The status of the London boroughs and metropolitan districts changed in 1986, when they absorbed the functions and some of the powers of the metropolitan county councils and the Greater London Council which were abolished. In London power is now shared again, albeit on a different basis, with the Greater London Authority. 1986 (MCMLXXXVI) was a common year starting on Wednesday of the Gregorian calendar. ... Arms of the Greater London Council The Greater London Council (GLC) was the top-tier local government administrative body for Greater London from 1965 to 1986. ... For more coverage on London, see the London Portal. ...


During the 1990s a further kind of district was created, the unitary authority, which combined the functions and status of county and district. The 1990s decade refers to the years from 1990 to 1999, inclusive. ... A unitary authority is a type of local authority, which has a single tier and is responsible for all local government functions within its area. ...


Types

There are 36 metropolitan districts, 32 London boroughs, 284 non-metropolitan districts (if the Isle of Wight is counted as a district), the Isles of Scilly, and the City of London, making a total of 354 district-level authorities. A metropolitan borough (or metropolitan district) is a type of local government district in England, covering urban areas within metropolitan counties. ... The administrative area of Greater London contains 32 London Boroughs, of which 12 (plus the City of London) make up Inner London and 20 Outer London. ... mason=gayboy(2004est. ... Coat of arms The City of London is a small area in Greater London. ...


Metropolitan districts

Main article: metropolitan districts

Metropolitan districts (or metropolitan boroughs) are a subdivision of a metropolitan county. These are similar to unitary authorities, as the metropolitan county councils were abolished in 1986. Most of the powers of the county councils were devolved to the districts but some services are run jointly by joint boards and organisations. The districts typically have populations of 174,000 to 1.1 million. A metropolitan borough (or metropolitan district) is a type of local government district in England, covering urban areas within metropolitan counties. ... The six metropolitan counties shown within England The metropolitan counties are a type of county-level subnational entity in current use in England. ...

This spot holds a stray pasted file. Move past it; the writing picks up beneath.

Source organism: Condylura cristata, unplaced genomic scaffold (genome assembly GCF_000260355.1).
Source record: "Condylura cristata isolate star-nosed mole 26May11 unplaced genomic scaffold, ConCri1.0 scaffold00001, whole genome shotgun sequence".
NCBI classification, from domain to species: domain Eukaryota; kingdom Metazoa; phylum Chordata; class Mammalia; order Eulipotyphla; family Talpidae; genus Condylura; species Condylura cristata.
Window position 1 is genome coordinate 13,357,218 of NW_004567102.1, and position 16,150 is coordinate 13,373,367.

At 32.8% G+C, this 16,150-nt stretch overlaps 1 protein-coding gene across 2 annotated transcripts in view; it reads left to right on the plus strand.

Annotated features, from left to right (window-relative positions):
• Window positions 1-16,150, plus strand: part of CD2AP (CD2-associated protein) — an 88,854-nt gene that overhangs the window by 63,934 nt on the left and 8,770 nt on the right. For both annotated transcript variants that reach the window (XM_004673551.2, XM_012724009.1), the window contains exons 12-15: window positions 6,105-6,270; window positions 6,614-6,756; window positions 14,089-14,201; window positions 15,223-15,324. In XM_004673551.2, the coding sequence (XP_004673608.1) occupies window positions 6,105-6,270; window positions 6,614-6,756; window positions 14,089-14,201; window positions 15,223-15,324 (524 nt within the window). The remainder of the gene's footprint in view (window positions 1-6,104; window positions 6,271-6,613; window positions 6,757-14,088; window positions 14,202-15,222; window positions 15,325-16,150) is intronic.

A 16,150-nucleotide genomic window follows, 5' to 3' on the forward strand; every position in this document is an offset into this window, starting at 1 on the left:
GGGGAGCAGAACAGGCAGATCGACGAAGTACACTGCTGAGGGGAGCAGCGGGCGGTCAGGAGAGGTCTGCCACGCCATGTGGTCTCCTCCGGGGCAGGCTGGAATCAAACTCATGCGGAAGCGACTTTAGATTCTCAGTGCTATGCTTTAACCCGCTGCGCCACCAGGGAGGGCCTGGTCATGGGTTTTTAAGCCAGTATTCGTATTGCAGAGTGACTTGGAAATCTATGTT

Non-metropolitan district (shire district)

Main article: Non-metropolitan district

Non-metropolitan districts (also known as shire districts) are second-tier authorities, which share power with county councils. They are subdivisions of shire counties and the most common type of district. The districts typically have populations of 25,000 to 200,000. Non-metropolitan districts (usually just called Districts) are local government sub-divisions of English Counties. ... In the British Isles, a county council is a council that governs a county. ... A shire county or non-metropolitan county in England, is an administrative county which is not a metropolitan county. ...


Where this two-tier system exists, the county councils are responsible for running some local services, such as education, social services, and roads. District councils run other services, such as waste collection, local planning, and council housing. A social worker is a person employed in the administration of charity, social service, welfare, and poverty agencies, advocacy, or religious outreach programs. ... De Beauvoir Estate, De Beauvoir Town, East London The council house is a form of public housing found in the United Kingdom. ...